Murder In The Cathedral

In the autumn of 2022, Studio Theatre and St Thomas’s Church Salisbury celebrate two important milestones: 800 years since the founding of St Thomas’s and Studio Theatre’s 70th anniversary. They have chosen to celebrate these special dates with a joint production of Murder In The Cathedral by T S Eliot and to stage it in St Thomas’s Church itself. This is an inspired decision as, without an inflation-busting budget, it would be impossible to better this impressive venue for authenticity!

Thomas Becket was one of the most influential and powerful figures of the 12th century, at one time a favourite with King Henry II, loyally serving as Royal Chancellor, rising to Archbishop of Canterbury, and canonised by Pope Alexander III after his death.

Although one-time close friends, Becket fell out of favour with the King when he chose to support the Church over the Crown. As a result, their bitter dispute led to Becket’s self-imposed exile to France, a secret return to England some years later, and culminated in his shocking murder in Canterbury Cathedral by Knights loyal to the King.

This is the basis for Eliot’s arguably best-known play, set in December 1170 and inspired by the historical writings of Edward Grim, an eyewitness to events at the time. However, this is no Grim fairytale but a collaboration that combines an historical drama, ancient Greek dramatic methods and a performance style brilliantly to enhance this faithful production.

David Hallen is outstanding as Archbishop Thomas Becket. He embodies the role through every word, facial expression and mannerism, as equally believable when speaking directly to the audience, interacting with other protagonists or delivering Becket’s interlude Christmas Day sermon from the pulpit.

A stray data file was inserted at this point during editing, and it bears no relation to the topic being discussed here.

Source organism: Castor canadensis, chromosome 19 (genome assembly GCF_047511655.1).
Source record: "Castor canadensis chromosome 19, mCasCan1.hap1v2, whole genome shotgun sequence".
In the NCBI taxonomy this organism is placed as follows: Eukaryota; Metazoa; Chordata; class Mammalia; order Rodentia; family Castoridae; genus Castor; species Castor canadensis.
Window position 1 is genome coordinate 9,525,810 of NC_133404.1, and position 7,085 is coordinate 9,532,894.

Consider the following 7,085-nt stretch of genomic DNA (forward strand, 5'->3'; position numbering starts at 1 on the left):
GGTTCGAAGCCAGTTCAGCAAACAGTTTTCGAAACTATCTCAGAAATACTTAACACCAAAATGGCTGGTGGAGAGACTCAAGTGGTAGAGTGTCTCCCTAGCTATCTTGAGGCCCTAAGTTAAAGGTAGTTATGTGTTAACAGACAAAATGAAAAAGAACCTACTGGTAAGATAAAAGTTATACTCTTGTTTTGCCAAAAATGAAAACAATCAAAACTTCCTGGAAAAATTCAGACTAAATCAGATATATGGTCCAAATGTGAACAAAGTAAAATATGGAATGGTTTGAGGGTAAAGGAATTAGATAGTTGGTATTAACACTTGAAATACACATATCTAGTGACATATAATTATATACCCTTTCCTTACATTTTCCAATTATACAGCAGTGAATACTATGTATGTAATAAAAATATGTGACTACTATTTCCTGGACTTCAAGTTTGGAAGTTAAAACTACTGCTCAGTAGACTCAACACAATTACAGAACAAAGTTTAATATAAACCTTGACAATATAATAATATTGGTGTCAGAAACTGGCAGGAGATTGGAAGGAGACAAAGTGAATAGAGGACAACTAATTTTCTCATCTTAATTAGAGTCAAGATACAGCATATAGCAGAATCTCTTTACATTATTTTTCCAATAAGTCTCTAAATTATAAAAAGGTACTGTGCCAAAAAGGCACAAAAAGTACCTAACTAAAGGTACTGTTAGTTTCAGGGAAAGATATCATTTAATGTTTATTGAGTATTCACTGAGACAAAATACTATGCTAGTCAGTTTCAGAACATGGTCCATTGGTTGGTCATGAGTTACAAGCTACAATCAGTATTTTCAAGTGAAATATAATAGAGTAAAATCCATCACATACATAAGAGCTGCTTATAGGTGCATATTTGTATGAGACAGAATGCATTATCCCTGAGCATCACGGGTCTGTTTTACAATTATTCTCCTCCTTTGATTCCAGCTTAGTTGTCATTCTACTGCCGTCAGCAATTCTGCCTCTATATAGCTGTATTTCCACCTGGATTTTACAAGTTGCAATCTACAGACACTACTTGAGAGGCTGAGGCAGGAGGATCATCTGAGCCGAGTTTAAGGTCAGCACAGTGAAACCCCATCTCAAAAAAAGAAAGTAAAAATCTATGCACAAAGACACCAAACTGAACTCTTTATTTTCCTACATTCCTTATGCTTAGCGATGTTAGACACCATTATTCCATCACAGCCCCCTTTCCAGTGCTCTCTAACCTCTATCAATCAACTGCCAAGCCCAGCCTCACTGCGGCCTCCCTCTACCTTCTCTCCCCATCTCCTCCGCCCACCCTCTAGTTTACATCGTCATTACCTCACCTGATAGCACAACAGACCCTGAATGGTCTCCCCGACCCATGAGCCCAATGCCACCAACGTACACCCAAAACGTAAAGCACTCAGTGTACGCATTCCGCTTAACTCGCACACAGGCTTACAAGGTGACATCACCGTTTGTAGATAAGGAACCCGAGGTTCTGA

Paul Chalmers is just as impressive in his multiple roles as 3rd Tempter/3rd Knight/William de Tracy, with subtle nuances supporting every aspect of his performance, and John Jenner (4th Tempter/4th Knight/Richard de Breton) also compelling in every detail. There is also strong characterization support from Wendy Warwick-White (Abbess), Brian Waddingham (First Priest) and Simon Haseley (Second Priest).

This is a good ensemble production, with the Chorus of Women of Canterbury and Priests using the Greek method of speaking in unison as they mediate between Becket and the audience – no mean feat at the best of times, let alone with the ringing acoustics of an 800-year-old church!

Personally, I found the diction, dynamics and pace to be of a very good quality, and I could hear every word clearly (despite prompts occasionally being required). However, on leaving the venue, I also overheard some people saying that they found it difficult to hear everything that was said. By slowing the pace slightly and enunciating more distinctly when the narrative is at its most frenetic, this may help those in the audience whose hearing is less acute.

Director Ann Acton (assisted by Ian Flindell) has overseen a solid, considered, thought-provoking production, enhanced by the aesthetics of the venue, excellent sound effects and simple yet unpretentious lighting (Ian Flindell, Richard Laughton and Robert Lewis). A shout out also to the costume team of Rae Owen, Pam Hanan and George Fleming, particularly for the most impressive Archbishop robes! By using every entrance possible, the audience are immersed in the action, giving a real ‘fly-on-the-wall’ perspective that is very effective.

This joint production of Murder In The Cathedral concludes on Saturday 1 October (7.30pm) and is well worth viewing (although if you live outside of Salisbury, I advise you give yourself extra time to find the venue). Tickets are available from Salisbury Information Centre (01722 342860) or online.